The mission had gone according to plan. I’d destroyed the prototype mechs and gotten out with minimal damage. That all changed when a massive battleship appeared overhead, peppering me with dozens of rockets and rounds, forcing me into a balletic display of dodging as I surged up toward the bridge, determined to take the behemoth down entirely by myself. When the dust settled I was left breathless, just like so many other fights before.
Armored Core IV: Fires of Rubicon feels like you’ve been dropped into the center of an intense mecha anime. It’s one of the most superbly intuitive combat experiences I’ve ever seen in decades of playing video games. This is an unparalleled experience in terms of feel and responsiveness, fleshed out with deep and engrossing customization and a fittingly cryptic story that draws you deeper into its world and lore with each step.
Armored Core VI is nothing short of another FromSoftware masterpiece.
Get In the Robot
It’s been nearly ten years since the release of the last Armored Core game, with 2013’s Verdict Day. In that time, developer FromSoftware released the entirety of the Dark Souls series, Bloodborne, Sekiro, and Elden Ring. This is a studio that has evolved by leaps and bounds with each subsequent release to become one of the most famous and revered in the world.
ACVI is a fascinating fusion of the series’ past and the inimitable refinement of modern From’s design sensibilities. This is an Armored Core game at its heart, and it also draws liberally from the Souls series in terms of combat, boss design, and gameplay. It’s a return to the series’ trademark style of storytelling, delivering all of its narrative through mission briefings, in-action dialogue, and collectible data logs.
You play as a genetically-enhanced “augmented human” who’s only referred to by a number, 621. You and your handler, Walter, arrive on the planet Rubicon and start undertaking mercenary missions. On Rubicon, rival corporations are battling for control of a vital resource called Coral, while the Rubicon Liberation Front seeks to free the planet from oppression. To say the storytelling is cryptic is an understatement. There’s a fascinating narrative here, but it takes a bit of work to uncover, though in my playthrough it made the experience even more rewarding.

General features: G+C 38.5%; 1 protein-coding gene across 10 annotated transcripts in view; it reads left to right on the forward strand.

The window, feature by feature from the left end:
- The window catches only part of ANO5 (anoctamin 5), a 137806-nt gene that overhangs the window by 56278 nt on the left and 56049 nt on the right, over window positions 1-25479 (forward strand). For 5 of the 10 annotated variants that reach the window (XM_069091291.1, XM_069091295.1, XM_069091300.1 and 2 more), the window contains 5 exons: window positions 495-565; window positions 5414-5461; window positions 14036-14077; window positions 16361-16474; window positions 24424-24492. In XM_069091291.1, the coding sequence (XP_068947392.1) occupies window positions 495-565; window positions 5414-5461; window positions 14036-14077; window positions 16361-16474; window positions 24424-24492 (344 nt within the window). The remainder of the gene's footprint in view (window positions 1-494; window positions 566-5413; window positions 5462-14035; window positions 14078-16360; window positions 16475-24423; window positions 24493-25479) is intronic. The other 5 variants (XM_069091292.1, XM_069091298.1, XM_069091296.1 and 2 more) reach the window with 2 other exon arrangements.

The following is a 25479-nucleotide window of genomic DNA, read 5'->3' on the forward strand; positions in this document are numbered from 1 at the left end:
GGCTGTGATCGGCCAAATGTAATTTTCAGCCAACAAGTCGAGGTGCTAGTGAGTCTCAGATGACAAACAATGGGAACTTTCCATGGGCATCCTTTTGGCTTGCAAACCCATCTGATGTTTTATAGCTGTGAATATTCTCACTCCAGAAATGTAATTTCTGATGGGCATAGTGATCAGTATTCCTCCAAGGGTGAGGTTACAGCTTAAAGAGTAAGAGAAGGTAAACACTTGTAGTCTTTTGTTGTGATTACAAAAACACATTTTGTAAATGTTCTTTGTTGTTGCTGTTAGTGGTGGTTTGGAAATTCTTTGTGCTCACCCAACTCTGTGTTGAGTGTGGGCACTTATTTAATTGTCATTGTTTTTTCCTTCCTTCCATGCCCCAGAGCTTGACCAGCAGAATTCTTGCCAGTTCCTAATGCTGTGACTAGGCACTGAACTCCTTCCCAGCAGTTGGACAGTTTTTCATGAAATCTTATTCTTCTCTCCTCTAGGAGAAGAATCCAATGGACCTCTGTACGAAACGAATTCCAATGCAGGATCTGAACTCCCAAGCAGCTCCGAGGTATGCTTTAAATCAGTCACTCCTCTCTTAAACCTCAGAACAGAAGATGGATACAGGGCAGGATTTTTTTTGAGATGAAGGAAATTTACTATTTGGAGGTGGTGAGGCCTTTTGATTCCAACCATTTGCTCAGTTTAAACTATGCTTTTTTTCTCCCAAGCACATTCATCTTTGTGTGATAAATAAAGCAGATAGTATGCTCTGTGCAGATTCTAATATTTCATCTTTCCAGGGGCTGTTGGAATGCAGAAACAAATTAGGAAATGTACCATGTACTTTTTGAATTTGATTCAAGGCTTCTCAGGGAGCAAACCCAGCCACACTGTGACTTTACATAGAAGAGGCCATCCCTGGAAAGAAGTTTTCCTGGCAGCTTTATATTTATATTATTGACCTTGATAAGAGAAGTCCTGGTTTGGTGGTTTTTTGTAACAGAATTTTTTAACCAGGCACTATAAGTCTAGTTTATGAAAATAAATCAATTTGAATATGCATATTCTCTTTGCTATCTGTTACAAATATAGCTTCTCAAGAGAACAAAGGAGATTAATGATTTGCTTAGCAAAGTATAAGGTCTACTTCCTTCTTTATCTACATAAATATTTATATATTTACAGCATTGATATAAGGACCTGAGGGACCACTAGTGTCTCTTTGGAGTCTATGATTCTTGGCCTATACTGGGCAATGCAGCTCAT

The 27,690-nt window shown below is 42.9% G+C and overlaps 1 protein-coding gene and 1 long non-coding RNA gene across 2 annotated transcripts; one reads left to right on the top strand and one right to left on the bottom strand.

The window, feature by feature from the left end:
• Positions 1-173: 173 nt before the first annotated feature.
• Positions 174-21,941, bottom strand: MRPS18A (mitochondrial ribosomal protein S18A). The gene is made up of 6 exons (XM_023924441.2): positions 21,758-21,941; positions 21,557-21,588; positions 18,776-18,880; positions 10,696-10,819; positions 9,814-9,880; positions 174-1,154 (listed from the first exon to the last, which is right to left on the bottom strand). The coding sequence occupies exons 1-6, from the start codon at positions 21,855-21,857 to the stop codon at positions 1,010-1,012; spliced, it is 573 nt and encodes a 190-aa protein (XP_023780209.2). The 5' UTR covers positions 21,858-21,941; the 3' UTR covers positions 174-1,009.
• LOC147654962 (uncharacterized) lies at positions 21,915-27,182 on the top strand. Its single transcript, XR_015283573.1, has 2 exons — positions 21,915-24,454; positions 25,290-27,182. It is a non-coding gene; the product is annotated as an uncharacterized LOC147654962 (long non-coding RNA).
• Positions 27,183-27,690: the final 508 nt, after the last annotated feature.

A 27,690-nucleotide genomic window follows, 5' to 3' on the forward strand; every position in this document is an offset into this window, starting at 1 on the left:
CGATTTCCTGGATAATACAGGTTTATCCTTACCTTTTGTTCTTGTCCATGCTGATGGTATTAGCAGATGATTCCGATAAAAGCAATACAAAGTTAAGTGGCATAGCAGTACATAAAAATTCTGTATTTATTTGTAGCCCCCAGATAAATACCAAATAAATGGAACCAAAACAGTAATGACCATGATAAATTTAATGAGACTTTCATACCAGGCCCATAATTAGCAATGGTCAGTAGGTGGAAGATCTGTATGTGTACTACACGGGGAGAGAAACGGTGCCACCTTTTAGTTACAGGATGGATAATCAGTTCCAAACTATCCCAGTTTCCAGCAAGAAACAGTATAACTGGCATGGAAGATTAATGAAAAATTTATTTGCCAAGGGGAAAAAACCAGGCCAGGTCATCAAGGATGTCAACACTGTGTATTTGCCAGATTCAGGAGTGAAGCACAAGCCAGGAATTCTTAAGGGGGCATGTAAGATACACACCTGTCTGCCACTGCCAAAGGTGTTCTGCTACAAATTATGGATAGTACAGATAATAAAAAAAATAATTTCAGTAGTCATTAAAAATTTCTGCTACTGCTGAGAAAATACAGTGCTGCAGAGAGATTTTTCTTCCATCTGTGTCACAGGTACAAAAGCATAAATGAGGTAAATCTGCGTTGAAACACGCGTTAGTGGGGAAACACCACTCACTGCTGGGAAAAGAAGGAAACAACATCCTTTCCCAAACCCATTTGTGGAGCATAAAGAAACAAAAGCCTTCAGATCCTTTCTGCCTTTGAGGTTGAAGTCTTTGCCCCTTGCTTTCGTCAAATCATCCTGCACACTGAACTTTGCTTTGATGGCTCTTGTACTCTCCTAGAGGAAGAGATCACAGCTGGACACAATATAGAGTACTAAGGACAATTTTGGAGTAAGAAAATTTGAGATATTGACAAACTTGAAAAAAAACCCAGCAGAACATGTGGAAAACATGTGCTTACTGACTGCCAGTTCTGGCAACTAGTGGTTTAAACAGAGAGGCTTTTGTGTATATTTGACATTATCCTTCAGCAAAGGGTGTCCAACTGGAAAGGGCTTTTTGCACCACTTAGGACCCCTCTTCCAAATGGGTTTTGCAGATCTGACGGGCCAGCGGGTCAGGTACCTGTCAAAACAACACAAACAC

There are actually three different endings to ACVI, and at various points, you’ll make “decisions” by choosing from two missions that support different factions. Beating the game once lets you launch right into a second playthrough, which is implemented exceptionally well. On that second playthrough, you can make different decisions, and discover extra wrinkles and details that expand the story, as well as increase the difficulty of certain missions. That fascinating drip-feed narrative helps ACVI’s deep gameplay systems shine even brighter.
Essentially, ACVI is split into two halves: AC Assembly and combat missions. This is where you can see the game appealing to two camps of players: longtime fans and series newcomers who are familiar with Souls games. You can customize nearly every piece of your mech, if you want, fine-tuning the booster, body parts, hand weapons, and shoulder weapons. On top of that, there’s an excruciatingly detailed system for customizing colors, wear and tear, and even creating custom images for decals. There’s an absurd amount of depth on offer here, just like in past AC games, but you don’t have to engage with it if you don’t want to. As you progress, you’ll also unlock schematics that can auto-build an AC for you based on existing mechs in-game, for a small amount of money.
The design of your mech is a major factor in combat, which encourages experimentation at every turn. ACVI’s missions typically take roughly 10-15 minutes, although bigger missions with bosses can go longer. There’s a real focus on speed and momentum, as you’ll want to rely on using dodge boosts to zip around missiles, enemies, and other threats.